The day the Queen visited Hampton

If you walk among the housing estate in North Hampton, known locally as Nurserylands after the plant nurseries and farms which used to occupy the land, you’d be forgiven if you think that these 1980’s homes are a carbon copy of each other, built to meet the ever growing needs of the borough. But one, tucked away on one of the nondescript cul-de-sacs is a little more special than all of the others.

The house, in Morland Close, became the two-millionth home in the UK to be built under the National House Building Council (NHBC) scheme. Since 1936, the NHBC has raised construction standards of new homes in the UK and provides 10-year warranties to new home owners to provide piece of mind. The NHBC has also helped improve energy ratings in new homes, improved health and safety on construction sites, and added an emphasis on sustainability.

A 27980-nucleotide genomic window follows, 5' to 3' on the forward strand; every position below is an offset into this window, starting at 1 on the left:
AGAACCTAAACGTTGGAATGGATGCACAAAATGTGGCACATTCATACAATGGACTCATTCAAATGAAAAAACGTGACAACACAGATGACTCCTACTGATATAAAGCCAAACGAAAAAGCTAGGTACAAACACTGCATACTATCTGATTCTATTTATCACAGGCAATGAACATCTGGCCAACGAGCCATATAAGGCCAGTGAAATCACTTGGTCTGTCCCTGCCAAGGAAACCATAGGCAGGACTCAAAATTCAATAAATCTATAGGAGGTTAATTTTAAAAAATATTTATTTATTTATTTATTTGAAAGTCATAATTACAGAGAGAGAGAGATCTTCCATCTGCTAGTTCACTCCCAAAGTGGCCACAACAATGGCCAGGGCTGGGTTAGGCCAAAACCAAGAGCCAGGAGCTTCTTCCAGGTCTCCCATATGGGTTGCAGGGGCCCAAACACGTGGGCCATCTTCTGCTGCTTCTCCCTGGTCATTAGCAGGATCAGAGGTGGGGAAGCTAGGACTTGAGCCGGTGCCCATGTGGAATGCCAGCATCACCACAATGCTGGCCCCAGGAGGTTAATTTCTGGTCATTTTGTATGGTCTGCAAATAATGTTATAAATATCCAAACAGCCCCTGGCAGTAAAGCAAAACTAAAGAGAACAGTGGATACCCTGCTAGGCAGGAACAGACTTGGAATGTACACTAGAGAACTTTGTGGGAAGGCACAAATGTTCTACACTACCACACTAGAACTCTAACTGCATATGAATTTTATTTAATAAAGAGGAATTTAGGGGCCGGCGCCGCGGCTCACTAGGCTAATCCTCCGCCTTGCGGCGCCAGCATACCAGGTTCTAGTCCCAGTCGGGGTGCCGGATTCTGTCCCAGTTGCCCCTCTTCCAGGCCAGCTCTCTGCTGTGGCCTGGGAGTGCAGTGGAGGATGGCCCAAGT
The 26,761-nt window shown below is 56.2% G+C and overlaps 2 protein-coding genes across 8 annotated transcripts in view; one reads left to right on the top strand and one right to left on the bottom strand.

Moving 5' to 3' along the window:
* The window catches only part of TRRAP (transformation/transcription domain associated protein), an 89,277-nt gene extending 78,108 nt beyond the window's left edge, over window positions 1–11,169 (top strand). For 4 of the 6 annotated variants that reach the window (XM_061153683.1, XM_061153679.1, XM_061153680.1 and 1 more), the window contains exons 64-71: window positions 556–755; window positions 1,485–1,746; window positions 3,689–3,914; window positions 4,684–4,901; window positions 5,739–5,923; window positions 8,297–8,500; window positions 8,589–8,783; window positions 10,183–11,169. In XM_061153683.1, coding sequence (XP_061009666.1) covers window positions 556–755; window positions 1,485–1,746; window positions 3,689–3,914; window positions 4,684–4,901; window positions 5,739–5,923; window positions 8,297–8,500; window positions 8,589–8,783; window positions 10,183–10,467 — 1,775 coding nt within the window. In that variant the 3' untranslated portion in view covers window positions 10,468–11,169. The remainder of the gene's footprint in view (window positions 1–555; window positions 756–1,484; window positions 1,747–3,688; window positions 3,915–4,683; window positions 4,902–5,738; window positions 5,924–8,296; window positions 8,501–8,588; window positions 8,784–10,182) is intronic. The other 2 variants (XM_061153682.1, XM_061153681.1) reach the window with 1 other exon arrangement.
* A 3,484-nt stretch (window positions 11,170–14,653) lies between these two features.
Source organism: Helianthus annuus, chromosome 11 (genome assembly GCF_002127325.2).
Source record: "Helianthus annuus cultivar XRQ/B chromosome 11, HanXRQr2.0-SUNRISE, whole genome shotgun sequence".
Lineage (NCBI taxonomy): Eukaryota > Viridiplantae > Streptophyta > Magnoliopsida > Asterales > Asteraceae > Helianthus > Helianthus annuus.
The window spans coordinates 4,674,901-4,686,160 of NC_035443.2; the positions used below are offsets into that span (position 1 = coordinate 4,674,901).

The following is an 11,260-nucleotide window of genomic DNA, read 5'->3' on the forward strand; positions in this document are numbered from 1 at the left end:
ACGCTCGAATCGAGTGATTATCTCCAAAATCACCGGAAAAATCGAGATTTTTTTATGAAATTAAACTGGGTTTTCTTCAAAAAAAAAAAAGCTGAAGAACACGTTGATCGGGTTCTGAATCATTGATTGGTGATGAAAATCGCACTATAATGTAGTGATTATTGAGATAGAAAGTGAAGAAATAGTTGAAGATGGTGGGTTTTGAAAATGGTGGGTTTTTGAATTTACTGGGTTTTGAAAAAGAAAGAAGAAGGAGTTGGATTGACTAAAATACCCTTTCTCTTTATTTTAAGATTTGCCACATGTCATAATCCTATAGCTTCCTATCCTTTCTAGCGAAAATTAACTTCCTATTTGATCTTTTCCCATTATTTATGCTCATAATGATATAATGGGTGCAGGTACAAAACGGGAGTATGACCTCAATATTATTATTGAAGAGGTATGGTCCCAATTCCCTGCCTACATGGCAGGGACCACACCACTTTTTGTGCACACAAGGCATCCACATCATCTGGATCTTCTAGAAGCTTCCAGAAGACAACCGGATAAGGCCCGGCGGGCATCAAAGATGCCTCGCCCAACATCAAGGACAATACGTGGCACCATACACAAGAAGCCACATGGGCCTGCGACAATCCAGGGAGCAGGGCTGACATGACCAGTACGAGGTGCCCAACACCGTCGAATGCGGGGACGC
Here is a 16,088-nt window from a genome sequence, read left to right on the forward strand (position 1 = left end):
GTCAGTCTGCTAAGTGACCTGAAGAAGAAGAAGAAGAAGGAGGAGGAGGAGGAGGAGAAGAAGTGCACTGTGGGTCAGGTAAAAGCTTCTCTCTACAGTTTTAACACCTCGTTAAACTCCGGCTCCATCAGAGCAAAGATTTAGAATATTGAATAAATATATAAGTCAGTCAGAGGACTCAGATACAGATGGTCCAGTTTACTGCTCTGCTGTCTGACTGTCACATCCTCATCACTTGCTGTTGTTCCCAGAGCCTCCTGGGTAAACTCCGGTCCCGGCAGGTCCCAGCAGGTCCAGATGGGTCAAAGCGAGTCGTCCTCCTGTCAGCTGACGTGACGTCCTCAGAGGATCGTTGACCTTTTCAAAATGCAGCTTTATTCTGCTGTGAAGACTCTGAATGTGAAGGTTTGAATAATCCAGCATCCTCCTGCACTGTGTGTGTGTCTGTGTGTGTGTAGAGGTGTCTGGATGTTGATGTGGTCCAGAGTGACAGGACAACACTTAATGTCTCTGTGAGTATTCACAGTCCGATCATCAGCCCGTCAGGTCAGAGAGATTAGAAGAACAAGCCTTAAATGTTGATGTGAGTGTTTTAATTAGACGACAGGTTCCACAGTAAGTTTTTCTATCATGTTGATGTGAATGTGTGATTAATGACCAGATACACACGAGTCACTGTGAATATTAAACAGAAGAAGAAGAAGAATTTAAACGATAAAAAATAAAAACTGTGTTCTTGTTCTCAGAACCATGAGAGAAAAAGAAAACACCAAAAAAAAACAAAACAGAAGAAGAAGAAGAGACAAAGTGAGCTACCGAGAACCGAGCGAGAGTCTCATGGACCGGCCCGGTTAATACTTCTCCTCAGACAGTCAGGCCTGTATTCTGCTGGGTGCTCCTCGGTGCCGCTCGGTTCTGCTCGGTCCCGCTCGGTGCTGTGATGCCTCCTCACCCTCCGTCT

To mark the occasion, a plaque was unveiled by the Queen at Malcolm and Sarah Day’s home in Morland Close on the 13 February 1981.

Local residents and school children came out in full force, waving their flags hoping to catch a glimpse of the Queen. The Coldstream Guards regiment from the British Army where in attendance and played ‘Bless this House’, and the Queen and other guests were served tea in a nearby marquee.

Over the next few years, the rest of the estate was completed including Sainsbury’s and the rest of Hampton Square, as well as Buckingham Primary School and the introduction of local bus services. The total development added around 2,000 new homes and is now a settled and thriving part of Hampton.

With thanks to research conducted by the Environment Trust and for the HNBC for the photo of the Queen’s visit.

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